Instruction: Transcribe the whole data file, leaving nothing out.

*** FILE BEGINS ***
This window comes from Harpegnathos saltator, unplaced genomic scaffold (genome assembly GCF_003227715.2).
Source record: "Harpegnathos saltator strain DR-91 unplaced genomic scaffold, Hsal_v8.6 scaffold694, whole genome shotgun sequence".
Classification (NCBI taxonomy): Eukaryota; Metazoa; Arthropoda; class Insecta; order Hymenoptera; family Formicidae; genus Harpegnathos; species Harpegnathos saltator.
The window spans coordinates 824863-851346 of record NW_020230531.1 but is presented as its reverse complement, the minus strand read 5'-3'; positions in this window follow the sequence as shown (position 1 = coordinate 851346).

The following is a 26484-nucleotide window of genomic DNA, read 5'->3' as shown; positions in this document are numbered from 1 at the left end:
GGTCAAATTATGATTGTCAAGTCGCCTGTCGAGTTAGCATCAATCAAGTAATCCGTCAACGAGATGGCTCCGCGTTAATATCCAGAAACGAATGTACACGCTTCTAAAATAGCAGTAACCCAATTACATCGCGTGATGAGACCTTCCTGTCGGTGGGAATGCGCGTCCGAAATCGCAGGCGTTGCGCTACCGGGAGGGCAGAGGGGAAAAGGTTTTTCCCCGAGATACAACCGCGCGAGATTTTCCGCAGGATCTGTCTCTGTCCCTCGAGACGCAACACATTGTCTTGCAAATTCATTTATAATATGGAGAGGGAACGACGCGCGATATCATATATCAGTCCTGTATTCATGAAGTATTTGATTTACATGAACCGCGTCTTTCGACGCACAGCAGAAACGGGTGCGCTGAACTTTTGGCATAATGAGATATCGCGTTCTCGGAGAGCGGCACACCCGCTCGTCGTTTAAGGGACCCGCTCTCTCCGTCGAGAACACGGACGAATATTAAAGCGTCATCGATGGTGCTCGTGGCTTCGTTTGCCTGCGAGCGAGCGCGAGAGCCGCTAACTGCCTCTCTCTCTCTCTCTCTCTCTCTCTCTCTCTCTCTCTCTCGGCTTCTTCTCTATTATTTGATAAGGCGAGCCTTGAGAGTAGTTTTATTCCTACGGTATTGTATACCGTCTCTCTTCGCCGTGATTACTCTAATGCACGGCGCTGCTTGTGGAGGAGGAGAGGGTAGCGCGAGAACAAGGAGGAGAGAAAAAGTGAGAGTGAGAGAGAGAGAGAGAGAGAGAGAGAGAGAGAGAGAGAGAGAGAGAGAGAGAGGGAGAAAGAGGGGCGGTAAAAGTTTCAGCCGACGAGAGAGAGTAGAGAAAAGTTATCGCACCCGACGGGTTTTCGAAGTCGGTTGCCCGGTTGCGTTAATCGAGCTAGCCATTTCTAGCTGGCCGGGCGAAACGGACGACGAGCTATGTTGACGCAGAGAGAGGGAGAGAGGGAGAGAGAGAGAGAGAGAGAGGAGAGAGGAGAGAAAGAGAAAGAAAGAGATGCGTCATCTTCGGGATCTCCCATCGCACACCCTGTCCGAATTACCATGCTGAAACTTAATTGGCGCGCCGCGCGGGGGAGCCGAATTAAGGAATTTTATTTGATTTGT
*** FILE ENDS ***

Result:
This window comes from Harpegnathos saltator, unplaced genomic scaffold (genome assembly GCF_003227715.2).
Source record: "Harpegnathos saltator strain DR-91 unplaced genomic scaffold, Hsal_v8.6 scaffold694, whole genome shotgun sequence".
Classification (NCBI taxonomy): Eukaryota; Metazoa; Arthropoda; class Insecta; order Hymenoptera; family Formicidae; genus Harpegnathos; species Harpegnathos saltator.
The window spans coordinates 824863-851346 of record NW_020230531.1 but is presented as its reverse complement, the minus strand read 5'-3'; positions in this window follow the sequence as shown (position 1 = coordinate 851346).

The following is a 26484-nucleotide window of genomic DNA, read 5'->3' as shown; positions in this document are numbered from 1 at the left end:
GGTCAAATTATGATTGTCAAGTCGCCTGTCGAGTTAGCATCAATCAAGTAATCCGTCAACGAGATGGCTCCGCGTTAATATCCAGAAACGAATGTACACGCTTCTAAAATAGCAGTAACCCAATTACATCGCGTGATGAGACCTTCCTGTCGGTGGGAATGCGCGTCCGAAATCGCAGGCGTTGCGCTACCGGGAGGGCAGAGGGGAAAAGGTTTTTCCCCGAGATACAACCGCGCGAGATTTTCCGCAGGATCTGTCTCTGTCCCTCGAGACGCAACACATTGTCTTGCAAATTCATTTATAATATGGAGAGGGAACGACGCGCGATATCATATATCAGTCCTGTATTCATGAAGTATTTGATTTACATGAACCGCGTCTTTCGACGCACAGCAGAAACGGGTGCGCTGAACTTTTGGCATAATGAGATATCGCGTTCTCGGAGAGCGGCACACCCGCTCGTCGTTTAAGGGACCCGCTCTCTCCGTCGAGAACACGGACGAATATTAAAGCGTCATCGATGGTGCTCGTGGCTTCGTTTGCCTGCGAGCGAGCGCGAGAGCCGCTAACTGCCTCTCTCTCTCTCTCTCTCTCTCTCTCTCTCTCTCTCTCTCGGCTTCTTCTCTATTATTTGATAAGGCGAGCCTTGAGAGTAGTTTTATTCCTACGGTATTGTATACCGTCTCTCTTCGCCGTGATTACTCTAATGCACGGCGCTGCTTGTGGAGGAGGAGAGGGTAGCGCGAGAACAAGGAGGAGAGAAAAAGTGAGAGTGAGAGAGAGAGAGAGAGAGAGAGAGAGAGAGAGAGAGAGAGAGAGAGAGAGAGGGAGAAAGAGGGGCGGTAAAAGTTTCAGCCGACGAGAGAGAGTAGAGAAAAGTTATCGCACCCGACGGGTTTTCGAAGTCGGTTGCCCGGTTGCGTTAATCGAGCTAGCCATTTCTAGCTGGCCGGGCGAAACGGACGACGAGCTATGTTGACGCAGAGAGAGGGAGAGAGGGAGAGAGAGAGAGAGAGAGAGGAGAGAGGAGAGAAAGAGAAAGAAAGAGATGCGTCATCTTCGGGATCTCCCATCGCACACCCTGTCCGAATTACCATGCTGAAACTTAATTGGCGCGCCGCGCGGGGGAGCCGAATTAAGGAATTTTATTTGATTTGT